After researching it for about an fifteen minutes, I knew enough about suicide to know that I had a handful murder weapons no larger than my thumb nail in my kitchen cabinet. I grabbed a scrap piece of paper, copying down the names of the pills from my computer, and ran downstairs. I felt strangely adrenalized—and admittedly a bit scared of what I was about to do, and of my cold, calculating manner in planning what I was about to do. Still, it had to be done.
I hurriedly opened the kitchen cabinets, identifying the vile of the type of pill I needed before deftly pulling it out and gently shutting the cabinets. Holding about five different pill-boxes in my hands, and knowing what I was going to do with them was slightly disconcerting. Also disconcerting was the fact that I suddenly, out of nowhere, felt so terrible about all of this. Then I heard a beeping sound and pulled out my phone to read the text message. It was from Rocco. I spoke to her, I think everything’s going to be okay, it read, with a little smiley face at the end of the text. The smiley face seemed real, and seemed like it was taunting me. I wanted to throw my phone at the wall and crush that smug little expression off the screen, but instead I smiled grimly back at it. You won’t be a smiley face after tonight, I thought. You’ll be a sad one.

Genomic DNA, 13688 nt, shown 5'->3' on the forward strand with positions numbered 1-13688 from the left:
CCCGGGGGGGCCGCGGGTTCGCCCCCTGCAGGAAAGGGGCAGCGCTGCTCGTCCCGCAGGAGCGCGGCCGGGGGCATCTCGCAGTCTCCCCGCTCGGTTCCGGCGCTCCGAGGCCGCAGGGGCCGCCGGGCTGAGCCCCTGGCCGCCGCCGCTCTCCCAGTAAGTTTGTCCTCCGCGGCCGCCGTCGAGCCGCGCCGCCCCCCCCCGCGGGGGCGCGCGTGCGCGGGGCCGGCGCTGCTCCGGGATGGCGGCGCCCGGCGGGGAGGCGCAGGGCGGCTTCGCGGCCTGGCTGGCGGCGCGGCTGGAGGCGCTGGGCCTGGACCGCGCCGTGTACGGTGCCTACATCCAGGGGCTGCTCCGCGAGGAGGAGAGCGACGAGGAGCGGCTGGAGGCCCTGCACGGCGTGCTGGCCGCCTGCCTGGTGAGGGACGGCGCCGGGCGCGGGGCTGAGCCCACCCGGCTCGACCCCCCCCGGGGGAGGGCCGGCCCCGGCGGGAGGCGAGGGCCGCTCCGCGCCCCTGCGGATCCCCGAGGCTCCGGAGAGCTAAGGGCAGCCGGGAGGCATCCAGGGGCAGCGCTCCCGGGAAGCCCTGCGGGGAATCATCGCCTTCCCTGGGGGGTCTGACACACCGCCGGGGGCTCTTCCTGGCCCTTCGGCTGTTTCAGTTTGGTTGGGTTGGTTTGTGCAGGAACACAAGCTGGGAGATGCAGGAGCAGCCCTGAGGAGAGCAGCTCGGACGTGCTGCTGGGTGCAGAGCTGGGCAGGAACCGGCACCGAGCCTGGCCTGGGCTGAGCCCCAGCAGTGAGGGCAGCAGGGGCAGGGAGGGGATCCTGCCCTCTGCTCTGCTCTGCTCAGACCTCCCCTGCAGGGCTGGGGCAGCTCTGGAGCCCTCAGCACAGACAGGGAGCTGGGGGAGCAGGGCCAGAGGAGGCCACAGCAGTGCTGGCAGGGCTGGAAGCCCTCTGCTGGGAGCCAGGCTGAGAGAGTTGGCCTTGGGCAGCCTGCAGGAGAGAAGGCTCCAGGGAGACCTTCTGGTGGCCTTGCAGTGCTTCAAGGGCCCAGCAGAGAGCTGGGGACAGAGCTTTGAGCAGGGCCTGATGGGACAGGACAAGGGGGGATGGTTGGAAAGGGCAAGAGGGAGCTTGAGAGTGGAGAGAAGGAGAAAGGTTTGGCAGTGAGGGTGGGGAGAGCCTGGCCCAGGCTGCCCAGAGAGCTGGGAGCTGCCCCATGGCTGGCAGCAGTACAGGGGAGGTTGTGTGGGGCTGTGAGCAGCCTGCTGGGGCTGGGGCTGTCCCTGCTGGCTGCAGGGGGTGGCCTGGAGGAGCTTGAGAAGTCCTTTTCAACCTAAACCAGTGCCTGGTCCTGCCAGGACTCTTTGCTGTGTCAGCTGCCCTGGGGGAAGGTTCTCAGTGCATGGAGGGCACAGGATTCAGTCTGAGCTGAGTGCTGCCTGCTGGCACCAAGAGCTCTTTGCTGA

So now, I was sitting in the dark, crushing six pills from each container carefully and methodically until they became a fine powder. Taking a quick look at my computer again I looked at my five neat piles of powder, and swept them all into a small Ziploc bag that I had grabbed from the kitchen. I shook the bag hard—the motion randomly reminded me of killing a fish—until I thought that the crushed pills had properly mixed together to form my weapon. I stood there in the dark for a few moments, holding the bag gingerly and contemplating what I was going to do.